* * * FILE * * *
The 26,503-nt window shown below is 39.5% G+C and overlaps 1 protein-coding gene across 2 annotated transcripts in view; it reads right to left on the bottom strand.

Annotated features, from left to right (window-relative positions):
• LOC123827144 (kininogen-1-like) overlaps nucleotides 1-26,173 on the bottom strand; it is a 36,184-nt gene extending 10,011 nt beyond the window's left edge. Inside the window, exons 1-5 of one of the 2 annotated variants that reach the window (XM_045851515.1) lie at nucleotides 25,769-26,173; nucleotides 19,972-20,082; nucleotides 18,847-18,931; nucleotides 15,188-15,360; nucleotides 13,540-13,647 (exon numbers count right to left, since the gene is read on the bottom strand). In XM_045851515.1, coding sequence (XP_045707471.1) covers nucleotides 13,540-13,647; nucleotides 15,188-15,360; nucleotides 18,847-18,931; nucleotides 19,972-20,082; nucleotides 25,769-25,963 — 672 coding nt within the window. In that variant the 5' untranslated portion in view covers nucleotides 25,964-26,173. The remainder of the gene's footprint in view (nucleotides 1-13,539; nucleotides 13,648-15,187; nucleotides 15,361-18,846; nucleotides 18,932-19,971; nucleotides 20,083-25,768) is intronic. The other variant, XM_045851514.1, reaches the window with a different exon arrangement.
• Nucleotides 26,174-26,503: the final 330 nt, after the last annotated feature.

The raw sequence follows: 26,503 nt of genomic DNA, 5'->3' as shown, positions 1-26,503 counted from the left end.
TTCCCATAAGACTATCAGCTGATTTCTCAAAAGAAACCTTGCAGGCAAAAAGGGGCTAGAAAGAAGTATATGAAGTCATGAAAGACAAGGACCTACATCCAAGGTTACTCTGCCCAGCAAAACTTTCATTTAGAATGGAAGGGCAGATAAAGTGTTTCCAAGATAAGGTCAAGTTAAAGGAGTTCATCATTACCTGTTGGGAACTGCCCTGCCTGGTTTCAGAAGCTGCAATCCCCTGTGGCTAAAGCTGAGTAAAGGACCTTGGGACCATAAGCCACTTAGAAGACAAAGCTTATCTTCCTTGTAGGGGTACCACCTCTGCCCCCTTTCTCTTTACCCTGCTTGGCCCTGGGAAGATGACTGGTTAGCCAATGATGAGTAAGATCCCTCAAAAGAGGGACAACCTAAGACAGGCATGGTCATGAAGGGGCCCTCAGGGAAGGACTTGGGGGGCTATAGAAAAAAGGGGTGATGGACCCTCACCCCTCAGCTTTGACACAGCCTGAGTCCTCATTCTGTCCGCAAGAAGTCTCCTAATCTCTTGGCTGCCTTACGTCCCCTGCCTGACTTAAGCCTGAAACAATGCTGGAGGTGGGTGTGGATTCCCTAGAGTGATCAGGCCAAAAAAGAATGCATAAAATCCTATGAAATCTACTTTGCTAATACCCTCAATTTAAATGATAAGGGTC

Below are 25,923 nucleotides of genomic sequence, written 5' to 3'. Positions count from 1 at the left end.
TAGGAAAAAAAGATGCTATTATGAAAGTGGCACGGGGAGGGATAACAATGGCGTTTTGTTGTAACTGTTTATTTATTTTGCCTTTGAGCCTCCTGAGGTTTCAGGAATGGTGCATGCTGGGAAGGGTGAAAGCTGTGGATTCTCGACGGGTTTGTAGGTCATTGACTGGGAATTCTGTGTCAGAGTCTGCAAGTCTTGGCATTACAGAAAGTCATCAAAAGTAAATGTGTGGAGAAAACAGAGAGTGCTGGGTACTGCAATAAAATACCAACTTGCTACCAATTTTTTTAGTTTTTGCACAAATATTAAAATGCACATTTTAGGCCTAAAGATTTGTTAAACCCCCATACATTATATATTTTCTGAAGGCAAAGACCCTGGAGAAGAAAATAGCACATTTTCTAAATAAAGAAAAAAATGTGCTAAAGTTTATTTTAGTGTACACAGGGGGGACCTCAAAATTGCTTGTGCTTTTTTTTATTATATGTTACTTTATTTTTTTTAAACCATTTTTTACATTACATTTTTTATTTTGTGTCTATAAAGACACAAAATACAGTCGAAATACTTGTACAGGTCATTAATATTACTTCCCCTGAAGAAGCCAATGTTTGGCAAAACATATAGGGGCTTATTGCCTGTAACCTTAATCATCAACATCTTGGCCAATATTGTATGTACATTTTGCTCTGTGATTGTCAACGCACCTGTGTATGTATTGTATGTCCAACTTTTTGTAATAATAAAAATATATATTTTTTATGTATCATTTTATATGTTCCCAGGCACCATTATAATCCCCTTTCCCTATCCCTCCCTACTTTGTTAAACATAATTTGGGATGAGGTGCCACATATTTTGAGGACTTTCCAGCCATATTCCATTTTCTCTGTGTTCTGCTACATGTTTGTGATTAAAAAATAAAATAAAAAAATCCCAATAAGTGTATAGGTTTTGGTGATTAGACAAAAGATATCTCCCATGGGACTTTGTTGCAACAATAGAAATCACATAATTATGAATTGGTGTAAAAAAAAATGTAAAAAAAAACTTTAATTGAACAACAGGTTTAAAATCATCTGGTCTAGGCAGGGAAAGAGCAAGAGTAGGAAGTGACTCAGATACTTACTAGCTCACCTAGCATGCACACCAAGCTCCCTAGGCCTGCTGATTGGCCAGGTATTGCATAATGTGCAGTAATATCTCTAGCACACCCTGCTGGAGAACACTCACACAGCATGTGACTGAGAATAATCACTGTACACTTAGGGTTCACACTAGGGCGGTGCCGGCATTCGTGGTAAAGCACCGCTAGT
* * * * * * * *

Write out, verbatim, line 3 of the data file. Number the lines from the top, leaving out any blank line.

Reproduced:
• LOC123827144 (kininogen-1-like) overlaps nucleotides 1-26,173 on the bottom strand; it is a 36,184-nt gene extending 10,011 nt beyond the window's left edge. Inside the window, exons 1-5 of one of the 2 annotated variants that reach the window (XM_045851515.1) lie at nucleotides 25,769-26,173; nucleotides 19,972-20,082; nucleotides 18,847-18,931; nucleotides 15,188-15,360; nucleotides 13,540-13,647 (exon numbers count right to left, since the gene is read on the bottom strand). In XM_045851515.1, coding sequence (XP_045707471.1) covers nucleotides 13,540-13,647; nucleotides 15,188-15,360; nucleotides 18,847-18,931; nucleotides 19,972-20,082; nucleotides 25,769-25,963 — 672 coding nt within the window. In that variant the 5' untranslated portion in view covers nucleotides 25,964-26,173. The remainder of the gene's footprint in view (nucleotides 1-13,539; nucleotides 13,648-15,187; nucleotides 15,361-18,846; nucleotides 18,932-19,971; nucleotides 20,083-25,768) is intronic. The other variant, XM_045851514.1, reaches the window with a different exon arrangement.